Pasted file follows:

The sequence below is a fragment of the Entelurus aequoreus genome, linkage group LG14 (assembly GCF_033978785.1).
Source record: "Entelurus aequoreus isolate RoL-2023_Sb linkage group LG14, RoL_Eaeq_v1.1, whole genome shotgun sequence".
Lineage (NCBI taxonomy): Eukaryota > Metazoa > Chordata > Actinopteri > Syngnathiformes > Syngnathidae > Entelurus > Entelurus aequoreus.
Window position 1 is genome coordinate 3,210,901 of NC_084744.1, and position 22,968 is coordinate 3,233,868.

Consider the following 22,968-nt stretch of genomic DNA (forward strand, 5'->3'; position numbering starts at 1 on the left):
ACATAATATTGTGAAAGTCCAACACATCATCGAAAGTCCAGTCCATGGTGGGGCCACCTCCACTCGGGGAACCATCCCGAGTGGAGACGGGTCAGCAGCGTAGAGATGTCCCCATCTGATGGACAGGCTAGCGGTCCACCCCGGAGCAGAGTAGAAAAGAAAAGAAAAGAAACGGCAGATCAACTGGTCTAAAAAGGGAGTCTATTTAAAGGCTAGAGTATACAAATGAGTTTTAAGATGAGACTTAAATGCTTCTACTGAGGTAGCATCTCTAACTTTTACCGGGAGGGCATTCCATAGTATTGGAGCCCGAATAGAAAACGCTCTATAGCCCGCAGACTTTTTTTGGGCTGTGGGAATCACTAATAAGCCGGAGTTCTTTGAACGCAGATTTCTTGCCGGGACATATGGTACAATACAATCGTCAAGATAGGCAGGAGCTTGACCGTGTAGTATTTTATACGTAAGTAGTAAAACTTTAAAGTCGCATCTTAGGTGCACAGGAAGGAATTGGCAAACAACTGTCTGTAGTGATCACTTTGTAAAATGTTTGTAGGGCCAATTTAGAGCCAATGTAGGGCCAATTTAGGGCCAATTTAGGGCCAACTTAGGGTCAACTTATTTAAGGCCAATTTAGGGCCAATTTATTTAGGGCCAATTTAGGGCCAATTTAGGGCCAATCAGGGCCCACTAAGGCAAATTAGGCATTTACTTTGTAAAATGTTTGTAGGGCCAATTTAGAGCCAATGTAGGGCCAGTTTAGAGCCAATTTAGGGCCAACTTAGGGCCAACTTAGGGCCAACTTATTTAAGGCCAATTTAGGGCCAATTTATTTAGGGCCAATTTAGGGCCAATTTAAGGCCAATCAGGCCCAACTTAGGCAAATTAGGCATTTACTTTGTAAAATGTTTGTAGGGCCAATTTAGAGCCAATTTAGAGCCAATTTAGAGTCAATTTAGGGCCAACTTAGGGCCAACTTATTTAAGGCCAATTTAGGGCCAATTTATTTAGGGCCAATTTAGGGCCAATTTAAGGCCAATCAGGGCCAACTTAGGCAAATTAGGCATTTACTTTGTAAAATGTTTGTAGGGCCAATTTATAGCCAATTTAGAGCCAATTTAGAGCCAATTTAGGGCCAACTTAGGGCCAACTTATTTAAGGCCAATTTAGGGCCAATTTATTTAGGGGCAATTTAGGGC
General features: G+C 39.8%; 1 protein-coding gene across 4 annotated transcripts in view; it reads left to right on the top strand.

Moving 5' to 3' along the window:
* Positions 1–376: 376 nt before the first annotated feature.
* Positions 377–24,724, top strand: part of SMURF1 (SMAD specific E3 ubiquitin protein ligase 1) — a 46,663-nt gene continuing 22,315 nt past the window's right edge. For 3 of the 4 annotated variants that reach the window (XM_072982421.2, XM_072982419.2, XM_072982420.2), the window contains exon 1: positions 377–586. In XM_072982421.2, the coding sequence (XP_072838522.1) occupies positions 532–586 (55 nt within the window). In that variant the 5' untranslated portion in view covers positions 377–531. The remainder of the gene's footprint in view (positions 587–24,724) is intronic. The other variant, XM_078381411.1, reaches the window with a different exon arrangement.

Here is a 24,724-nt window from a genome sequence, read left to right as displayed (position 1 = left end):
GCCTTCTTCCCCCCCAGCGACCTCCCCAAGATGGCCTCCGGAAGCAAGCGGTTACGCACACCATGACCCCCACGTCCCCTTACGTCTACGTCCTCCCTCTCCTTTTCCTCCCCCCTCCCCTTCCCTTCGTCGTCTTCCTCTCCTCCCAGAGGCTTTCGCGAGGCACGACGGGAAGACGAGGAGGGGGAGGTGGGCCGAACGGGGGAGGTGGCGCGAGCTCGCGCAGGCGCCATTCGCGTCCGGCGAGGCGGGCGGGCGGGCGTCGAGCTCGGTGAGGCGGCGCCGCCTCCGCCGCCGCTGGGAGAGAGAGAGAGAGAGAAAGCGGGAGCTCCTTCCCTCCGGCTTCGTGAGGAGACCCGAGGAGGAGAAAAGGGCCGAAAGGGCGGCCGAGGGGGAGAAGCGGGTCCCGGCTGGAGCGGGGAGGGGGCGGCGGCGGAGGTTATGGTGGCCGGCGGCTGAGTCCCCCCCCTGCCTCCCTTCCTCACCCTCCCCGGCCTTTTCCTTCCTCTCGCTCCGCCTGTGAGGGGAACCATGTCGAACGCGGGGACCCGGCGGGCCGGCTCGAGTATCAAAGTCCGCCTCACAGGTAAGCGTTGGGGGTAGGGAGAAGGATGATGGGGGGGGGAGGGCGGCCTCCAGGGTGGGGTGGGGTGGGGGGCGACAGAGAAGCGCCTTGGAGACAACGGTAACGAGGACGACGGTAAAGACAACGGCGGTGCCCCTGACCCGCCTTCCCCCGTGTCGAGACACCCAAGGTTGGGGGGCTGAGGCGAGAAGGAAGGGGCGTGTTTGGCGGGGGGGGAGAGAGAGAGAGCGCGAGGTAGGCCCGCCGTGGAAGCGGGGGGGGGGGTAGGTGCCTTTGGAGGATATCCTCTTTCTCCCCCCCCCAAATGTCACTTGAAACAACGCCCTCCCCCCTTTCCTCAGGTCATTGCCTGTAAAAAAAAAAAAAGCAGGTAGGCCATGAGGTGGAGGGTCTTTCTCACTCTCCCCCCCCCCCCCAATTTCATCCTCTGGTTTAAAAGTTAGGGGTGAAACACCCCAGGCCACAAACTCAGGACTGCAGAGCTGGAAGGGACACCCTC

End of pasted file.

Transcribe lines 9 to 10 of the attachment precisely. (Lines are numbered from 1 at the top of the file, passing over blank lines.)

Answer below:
* Positions 1–376: 376 nt before the first annotated feature.
* Positions 377–24,724, top strand: part of SMURF1 (SMAD specific E3 ubiquitin protein ligase 1) — a 46,663-nt gene continuing 22,315 nt past the window's right edge. For 3 of the 4 annotated variants that reach the window (XM_072982421.2, XM_072982419.2, XM_072982420.2), the window contains exon 1: positions 377–586. In XM_072982421.2, the coding sequence (XP_072838522.1) occupies positions 532–586 (55 nt within the window). In that variant the 5' untranslated portion in view covers positions 377–531. The remainder of the gene's footprint in view (positions 587–24,724) is intronic. The other variant, XM_078381411.1, reaches the window with a different exon arrangement.